About Jewish Hospital
Jewish Hospital, a part of KentuckyOne Health, is an internationally renowned high-tech tertiary referral center developing leading-edge advancements in hand and microsurgery, heart and lung care, cancer care, home care, rehab medicine, sports medicine, orthopaedics, neuroscience, occupational health, organ transplantation and outpatient and primary care. Site of the world’s first successful hand transplant, the world’s first and second successful AbioCor® Implantable Replacement Heart procedures, and world’s first trial of cardiac stem cells in chronic heart failure, the hospital is in the select group that performs heart, lung, liver, kidney and pancreas transplantation.
About the Kleinert Kutz Hand Care Center
Kleinert Kutz is one of the largest hand care programs in the world, pioneering achievements in hand and microsurgery, research, therapy and orthotics. The 13 physicians of Kleinert Kutz offer expertise in orthopedic and plastic surgery and provide comprehensive care for the hand and arm. Kleinert Kutz’s significant achievements include the nation’s first five hand transplants, one of the world’s first cross-hand replantations, pioneered work in primary reconstruction using free tissue transfer and national award for research in blood flow to the nerve. For more information, please visit www.kleinertkutz.com or call (502) 561-4263.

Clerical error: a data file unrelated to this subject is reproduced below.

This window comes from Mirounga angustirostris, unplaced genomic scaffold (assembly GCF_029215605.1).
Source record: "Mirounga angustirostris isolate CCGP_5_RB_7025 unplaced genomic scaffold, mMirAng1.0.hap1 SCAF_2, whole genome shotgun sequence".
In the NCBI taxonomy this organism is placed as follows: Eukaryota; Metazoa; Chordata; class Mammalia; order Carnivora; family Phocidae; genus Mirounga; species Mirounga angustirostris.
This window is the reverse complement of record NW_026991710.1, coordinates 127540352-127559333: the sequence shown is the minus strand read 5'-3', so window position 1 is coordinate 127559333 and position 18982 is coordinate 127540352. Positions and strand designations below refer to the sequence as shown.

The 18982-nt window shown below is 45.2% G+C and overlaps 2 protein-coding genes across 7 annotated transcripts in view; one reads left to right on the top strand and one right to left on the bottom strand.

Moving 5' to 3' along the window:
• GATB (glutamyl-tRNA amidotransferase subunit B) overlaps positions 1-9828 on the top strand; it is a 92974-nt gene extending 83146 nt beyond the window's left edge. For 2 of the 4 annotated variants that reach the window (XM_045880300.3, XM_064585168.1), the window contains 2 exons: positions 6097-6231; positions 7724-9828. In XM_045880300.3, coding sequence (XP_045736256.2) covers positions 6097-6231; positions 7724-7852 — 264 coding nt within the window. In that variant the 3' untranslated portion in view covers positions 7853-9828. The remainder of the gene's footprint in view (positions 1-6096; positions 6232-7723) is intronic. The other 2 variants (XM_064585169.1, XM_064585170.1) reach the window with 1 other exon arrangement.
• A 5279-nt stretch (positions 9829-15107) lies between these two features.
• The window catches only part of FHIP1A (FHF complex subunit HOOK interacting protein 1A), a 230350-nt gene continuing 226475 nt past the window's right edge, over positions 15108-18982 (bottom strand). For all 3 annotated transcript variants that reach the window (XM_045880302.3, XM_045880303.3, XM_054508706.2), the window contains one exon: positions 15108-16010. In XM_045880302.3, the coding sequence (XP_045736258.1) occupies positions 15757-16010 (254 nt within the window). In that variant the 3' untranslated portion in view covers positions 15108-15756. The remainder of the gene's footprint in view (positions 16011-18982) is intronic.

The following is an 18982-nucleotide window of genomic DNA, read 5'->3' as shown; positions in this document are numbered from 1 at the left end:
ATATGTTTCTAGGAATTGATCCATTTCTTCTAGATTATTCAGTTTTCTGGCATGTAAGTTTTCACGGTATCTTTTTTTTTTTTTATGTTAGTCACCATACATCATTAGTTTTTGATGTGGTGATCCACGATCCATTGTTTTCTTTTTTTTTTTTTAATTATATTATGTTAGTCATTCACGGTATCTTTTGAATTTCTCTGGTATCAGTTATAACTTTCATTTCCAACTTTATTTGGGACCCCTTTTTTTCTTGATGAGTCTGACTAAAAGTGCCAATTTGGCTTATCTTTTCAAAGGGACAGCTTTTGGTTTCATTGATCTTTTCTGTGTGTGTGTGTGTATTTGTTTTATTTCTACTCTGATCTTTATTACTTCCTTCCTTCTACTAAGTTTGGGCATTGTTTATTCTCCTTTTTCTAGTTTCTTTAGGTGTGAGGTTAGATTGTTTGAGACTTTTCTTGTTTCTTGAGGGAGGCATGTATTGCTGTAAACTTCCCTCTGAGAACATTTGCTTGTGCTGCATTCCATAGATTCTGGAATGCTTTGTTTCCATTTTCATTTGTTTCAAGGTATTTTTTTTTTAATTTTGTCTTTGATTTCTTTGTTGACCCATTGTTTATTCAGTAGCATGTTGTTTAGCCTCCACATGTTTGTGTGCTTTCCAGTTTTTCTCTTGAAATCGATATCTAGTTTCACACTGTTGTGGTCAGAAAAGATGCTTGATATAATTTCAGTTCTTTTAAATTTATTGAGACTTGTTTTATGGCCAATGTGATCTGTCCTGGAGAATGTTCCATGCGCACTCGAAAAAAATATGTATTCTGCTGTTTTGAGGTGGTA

About Kentucky Organ Donor Affiliates (KODA)
Kentucky Organ Donor Affiliates (KODA) is dedicated to saving lives through organ and tissue donation and transplantation. KODA is an independent, non-profit organ and tissue procurement organization and was formed to establish a statewide educational and procurement network. KODA serves 114 counties in Kentucky, four counties in southern Indiana and two counties in western West Virginia. The KODA service area includes 112 hospitals, three transplant centers and a multicultural population of four million. For more information about KODA visit www.kyorgandonor.org.
About the University of Louisville
The University of Louisville is Kentucky's metropolitan research university, with 22,000 students attending classes at 11 colleges and schools on three campuses. Bordered by its many medical partners, UofL's downtown Health Sciences Center is home to more than 3,000 students pursuing degrees in health-related fields with the Schools of Dentistry, Medicine, Nursing and Public Health and Information Sciences, as well as 14 interdisciplinary centers and institutes.